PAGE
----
COVID-19 has put your Living Will directly to the test, and the results are not pretty.
A Living Will, formally known in Texas as a Directive to Physicians, is a document specifying your medical wishes in the event you become critically ill and are unable to communicate them. In it you can direct whether you want artificial measures, such as a ventilator, used to prolong your life.
There is a catch, however. The Directive to Physicians only applies if you have been diagnosed either with a terminal condition in which you are expected to die within six months or with an irreversible condition, such as dementia, that makes you unable to care for yourself or make decisions for yourself.
Enter COVID-19. This is a condition for which, at its severest, many physicians routinely use a ventilator for their patients.
A ventilator is a machine that pumps oxygen into your body while you lie in bed with a breathing tube inserted in your windpipe. Typically, you are sedated while on a ventilator.
Use of a ventilator over a long period of time can have devastating effects for older people. While the COVID-19 data is incomplete, some physicians have gone on record with observations that many older COVID-19 patients spend two weeks or more on ventilators. That is much longer than would normally occur with other critical illnesses.
They have also observed that these same patients, if they survive, often suffer from delirium and will need prolonged ongoing care and rehabilitation. Couple that with the bleak survival rate early reports have given for ventilator patients – anywhere from 11.9% to 34% – and the decision to use a ventilator becomes critically important.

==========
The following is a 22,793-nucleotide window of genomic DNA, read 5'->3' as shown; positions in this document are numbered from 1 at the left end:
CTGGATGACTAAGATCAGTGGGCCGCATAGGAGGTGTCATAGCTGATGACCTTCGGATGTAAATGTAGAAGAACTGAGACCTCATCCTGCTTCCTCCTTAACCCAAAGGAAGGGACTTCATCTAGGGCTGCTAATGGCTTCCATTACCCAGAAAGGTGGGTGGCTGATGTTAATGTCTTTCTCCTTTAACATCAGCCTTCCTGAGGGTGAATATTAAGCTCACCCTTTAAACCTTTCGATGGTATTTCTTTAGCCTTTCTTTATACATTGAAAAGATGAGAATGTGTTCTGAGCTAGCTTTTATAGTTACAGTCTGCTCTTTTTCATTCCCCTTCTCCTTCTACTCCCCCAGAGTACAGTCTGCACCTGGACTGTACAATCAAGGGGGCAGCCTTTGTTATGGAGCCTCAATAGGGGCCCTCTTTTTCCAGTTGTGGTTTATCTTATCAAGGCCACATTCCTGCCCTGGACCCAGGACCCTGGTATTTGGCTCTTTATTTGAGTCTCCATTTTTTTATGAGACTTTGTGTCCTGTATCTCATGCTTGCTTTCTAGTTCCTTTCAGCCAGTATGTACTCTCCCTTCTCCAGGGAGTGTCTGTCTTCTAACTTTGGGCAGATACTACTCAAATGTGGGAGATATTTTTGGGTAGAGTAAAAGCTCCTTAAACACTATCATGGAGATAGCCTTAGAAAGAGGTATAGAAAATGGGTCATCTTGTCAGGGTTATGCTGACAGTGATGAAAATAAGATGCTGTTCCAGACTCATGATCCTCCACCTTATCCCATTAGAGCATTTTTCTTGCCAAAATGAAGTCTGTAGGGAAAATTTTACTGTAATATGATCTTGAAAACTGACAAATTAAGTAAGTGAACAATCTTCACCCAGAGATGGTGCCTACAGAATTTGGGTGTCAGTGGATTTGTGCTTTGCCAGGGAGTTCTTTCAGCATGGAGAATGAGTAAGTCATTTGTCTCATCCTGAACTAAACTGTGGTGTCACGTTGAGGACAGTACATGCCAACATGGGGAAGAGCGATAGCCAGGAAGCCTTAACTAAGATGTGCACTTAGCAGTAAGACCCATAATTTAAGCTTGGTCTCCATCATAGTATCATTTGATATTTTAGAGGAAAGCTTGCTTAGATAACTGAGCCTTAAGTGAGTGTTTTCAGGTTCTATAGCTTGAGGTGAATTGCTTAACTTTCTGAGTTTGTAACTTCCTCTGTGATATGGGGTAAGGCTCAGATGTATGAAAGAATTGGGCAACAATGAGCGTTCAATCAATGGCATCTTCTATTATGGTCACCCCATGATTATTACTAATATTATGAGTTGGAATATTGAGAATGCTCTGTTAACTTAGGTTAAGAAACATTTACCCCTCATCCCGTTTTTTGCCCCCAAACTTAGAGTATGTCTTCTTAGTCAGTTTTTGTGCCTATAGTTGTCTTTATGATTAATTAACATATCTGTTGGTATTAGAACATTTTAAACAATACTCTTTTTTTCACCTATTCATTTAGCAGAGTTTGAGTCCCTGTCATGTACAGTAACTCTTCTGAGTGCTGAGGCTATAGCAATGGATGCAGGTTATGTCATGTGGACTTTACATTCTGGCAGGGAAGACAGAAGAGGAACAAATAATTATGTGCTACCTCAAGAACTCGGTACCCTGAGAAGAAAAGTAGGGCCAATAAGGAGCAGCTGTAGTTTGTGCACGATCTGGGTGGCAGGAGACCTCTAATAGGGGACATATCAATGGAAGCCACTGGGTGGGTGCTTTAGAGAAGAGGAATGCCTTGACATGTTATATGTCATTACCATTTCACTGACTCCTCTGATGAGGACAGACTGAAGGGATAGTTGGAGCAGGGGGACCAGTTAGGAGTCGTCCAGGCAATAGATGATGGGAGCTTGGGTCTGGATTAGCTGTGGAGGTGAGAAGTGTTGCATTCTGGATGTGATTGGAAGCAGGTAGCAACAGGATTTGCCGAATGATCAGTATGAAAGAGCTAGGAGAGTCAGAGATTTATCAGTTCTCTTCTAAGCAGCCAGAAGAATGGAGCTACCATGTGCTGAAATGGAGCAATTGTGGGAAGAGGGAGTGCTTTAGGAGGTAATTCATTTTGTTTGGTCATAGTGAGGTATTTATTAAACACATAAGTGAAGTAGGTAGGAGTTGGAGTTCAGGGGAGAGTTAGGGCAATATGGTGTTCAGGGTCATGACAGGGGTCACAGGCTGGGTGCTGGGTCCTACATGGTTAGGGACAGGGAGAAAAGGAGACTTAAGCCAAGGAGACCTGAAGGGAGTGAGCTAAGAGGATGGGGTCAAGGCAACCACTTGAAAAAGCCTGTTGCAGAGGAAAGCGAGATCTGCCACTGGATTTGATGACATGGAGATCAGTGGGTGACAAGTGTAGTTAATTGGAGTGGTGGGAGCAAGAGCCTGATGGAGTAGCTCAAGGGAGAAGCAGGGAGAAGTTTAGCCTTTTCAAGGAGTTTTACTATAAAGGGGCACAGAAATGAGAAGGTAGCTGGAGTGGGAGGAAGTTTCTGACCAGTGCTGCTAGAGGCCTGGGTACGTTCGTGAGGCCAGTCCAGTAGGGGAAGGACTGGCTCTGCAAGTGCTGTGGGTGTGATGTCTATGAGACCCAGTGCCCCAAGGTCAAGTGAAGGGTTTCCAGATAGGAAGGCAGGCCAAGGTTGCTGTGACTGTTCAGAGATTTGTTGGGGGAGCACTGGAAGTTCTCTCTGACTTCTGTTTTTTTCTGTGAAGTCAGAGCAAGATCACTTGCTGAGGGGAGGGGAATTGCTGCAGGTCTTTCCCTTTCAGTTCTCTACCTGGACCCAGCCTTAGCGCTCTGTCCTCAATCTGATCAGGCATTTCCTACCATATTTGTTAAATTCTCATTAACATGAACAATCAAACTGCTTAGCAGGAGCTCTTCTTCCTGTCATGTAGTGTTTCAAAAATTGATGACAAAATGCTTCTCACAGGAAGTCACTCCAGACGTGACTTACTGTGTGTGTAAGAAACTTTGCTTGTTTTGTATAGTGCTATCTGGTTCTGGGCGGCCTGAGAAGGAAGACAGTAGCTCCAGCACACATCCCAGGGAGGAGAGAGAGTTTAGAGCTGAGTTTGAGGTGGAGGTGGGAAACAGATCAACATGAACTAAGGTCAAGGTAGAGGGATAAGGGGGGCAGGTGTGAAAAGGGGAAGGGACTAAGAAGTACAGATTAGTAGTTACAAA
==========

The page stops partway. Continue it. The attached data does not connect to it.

The problem with most Living Wills is that they do not apply to a situation where the patient does not have a previously diagnosed terminal condition or an irreversible condition like dementia. In Texas the statutory Living Will, by definition, does not apply to a healthy person who comes down with a viral infection like COVID-19.
How, then, can you make your wishes known regarding being put on a ventilator in the event you come down with COVID-19?
There are several ways. All of them assume that you are competent at the time you give your decision. None of them are guaranteed to work.
- At the time the decision needs to be made, you can personally give your decision to the doctor or the staff.
- In advance of the need for a ventilator, you can give a non-written directive in the presence of the attending physician and two witnesses. The witness part is tricky because at least one of them has to be truly independent – that person cannot be an employee of the health care facility or the attending physician, related to you by blood or marriage, your beneficiary or heir, or have a claim against your estate if you die.
- You can sign a new Directive with specific COVID-19 instructions.
- You can sign a new Medical Power of Attorney that contains COVID-19 instructions to your agent.
- You can discuss your wishes with your Medical agent and your family.
Check your documents. Have the conversation. Time is not on your side.
Virginia Hammerle is a Texas attorney whose practice includes estate planning, guardianship and probate. Sign up for her newsletter at email@example.com. Contact Hammerle Finley Law Firm to schedule a consultation at hammerle.com.
This column does not constitute legal advice.